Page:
Eric: Oh, come on! One of the richest guys in the world, one of the most famous companies in the world, think about his psyche. I've never met the guy.
Rachael: I think he was wartime CEO.
Eric: I'm better than anybody.
Rachael: That's really fascinating.
Sheera: Sure. But objectively, if you had a moment of hubris, wouldn't you sit there and say ...
Eric: Who does that?
Acknowledging the Mistakes
Sheera: Well, Menches. People that have a moment to acknowledge the mistakes that they've made, which he, at least the PR line, is that he acknowledges the mistakes that he's made. But our book came out two weeks ago, roughly, let's say.
Eric: Rachel, read it two weeks ago in one sitting.
Sheera: Mark Zuckerberg did not decline to be interviewed for the book. He declined to be interviewed after the book was published. He knew it was a best-seller, he gets these reports. The first interview he gave after the book's publication was to Casey Newton, a fantastic journalist who writes a newsletter about Facebook. And do you know what he spent the entire time talking about? How he wants to turn Facebook into the metaverse.
Eric: You better define that for most of our listeners.
Sheera: Right, imagine the movie Ready Player One. It's like an AI world where you live your entire life on Facebook. He's just had a book come out about Facebook which is showing really systemic problems that are ongoing and really serious and a threat to democracies all over the world. And he doesn't address any part of that. He gives an entire interview where he talks about the metaverse.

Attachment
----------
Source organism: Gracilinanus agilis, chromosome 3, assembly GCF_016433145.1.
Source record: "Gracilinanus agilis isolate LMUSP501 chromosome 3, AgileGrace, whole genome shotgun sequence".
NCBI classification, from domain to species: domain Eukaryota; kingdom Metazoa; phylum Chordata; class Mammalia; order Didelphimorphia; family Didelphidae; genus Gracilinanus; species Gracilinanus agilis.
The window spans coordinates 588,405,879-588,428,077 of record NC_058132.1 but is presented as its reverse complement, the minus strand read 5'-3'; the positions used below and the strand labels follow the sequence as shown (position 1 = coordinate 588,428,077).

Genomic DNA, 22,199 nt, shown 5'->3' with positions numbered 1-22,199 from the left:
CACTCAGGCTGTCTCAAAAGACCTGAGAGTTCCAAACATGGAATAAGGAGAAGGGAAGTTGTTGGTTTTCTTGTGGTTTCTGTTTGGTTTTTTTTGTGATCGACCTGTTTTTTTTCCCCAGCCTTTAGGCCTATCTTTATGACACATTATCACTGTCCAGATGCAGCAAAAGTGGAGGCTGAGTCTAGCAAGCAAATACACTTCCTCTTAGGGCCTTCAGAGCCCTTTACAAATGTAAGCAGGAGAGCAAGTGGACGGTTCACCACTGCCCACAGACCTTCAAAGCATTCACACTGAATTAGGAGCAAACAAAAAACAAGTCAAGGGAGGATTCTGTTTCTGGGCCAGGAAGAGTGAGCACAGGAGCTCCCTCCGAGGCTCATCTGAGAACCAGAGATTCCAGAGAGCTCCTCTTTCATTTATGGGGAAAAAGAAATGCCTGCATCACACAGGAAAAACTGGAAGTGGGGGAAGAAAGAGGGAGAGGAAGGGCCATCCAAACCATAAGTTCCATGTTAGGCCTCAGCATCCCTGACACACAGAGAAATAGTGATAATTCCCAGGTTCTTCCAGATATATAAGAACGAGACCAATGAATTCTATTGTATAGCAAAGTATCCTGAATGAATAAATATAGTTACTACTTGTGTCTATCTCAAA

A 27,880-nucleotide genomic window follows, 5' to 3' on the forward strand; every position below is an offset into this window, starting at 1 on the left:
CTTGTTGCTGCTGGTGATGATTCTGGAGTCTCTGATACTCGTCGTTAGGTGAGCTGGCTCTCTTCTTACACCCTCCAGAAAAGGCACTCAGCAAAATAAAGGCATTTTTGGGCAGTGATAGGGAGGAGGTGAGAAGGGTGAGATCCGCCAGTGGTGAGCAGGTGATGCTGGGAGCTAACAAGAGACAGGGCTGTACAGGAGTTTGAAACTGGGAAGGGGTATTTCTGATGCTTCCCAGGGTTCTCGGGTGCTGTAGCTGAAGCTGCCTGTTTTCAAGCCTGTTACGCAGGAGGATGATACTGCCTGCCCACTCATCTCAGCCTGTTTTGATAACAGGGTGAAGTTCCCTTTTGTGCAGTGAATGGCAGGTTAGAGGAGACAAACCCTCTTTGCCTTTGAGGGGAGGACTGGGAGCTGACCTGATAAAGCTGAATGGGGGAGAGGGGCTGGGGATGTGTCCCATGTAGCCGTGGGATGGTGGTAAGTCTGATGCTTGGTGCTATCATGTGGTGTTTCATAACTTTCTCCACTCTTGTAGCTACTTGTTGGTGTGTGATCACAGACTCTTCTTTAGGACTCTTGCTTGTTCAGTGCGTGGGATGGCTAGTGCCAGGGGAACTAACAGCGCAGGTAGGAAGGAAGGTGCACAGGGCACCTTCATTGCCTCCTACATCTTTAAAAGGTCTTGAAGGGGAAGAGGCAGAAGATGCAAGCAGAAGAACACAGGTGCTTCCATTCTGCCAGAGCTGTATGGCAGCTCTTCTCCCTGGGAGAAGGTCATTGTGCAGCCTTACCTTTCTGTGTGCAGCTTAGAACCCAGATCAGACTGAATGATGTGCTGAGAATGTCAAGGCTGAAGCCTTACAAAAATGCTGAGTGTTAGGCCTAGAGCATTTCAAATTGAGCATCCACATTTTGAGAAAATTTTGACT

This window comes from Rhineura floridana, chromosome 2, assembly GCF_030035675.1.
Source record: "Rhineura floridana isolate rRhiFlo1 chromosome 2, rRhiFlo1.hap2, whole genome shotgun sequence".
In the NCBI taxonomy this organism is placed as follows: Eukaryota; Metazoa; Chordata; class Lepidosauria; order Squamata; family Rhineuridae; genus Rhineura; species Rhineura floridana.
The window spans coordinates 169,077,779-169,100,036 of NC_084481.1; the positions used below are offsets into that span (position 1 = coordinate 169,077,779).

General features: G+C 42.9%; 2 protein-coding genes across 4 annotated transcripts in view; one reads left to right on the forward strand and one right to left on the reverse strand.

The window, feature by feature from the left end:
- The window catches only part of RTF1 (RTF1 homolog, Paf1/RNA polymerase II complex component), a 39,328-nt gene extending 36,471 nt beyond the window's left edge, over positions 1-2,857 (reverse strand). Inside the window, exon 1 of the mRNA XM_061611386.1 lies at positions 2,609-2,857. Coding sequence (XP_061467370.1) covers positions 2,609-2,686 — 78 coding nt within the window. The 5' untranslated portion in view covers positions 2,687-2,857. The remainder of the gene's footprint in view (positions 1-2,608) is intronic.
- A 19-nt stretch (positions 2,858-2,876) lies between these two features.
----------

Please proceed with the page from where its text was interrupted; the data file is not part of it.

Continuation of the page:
Eric: I get that, I really do. How old is he?
Sheera: He's 37.
Eric: So he's 37, he's relatively young. He's not Kissinger's age or anything, with lots of wisdom and experience. He's one of the richest, most powerful people, he's incredibly intelligent. Am I good so far?
It’s a Really Bad Idea to Ship It
Eric: Very few people have ever, probably his parents too sent him off to boarding school, if you remember. Very few people have probably ever said, "That's a really bad idea," or "Have you thought about this?" How often do you think he's been challenged? I get that from his perspective, I'm not justifying it, but I get that. That's the way he thinks.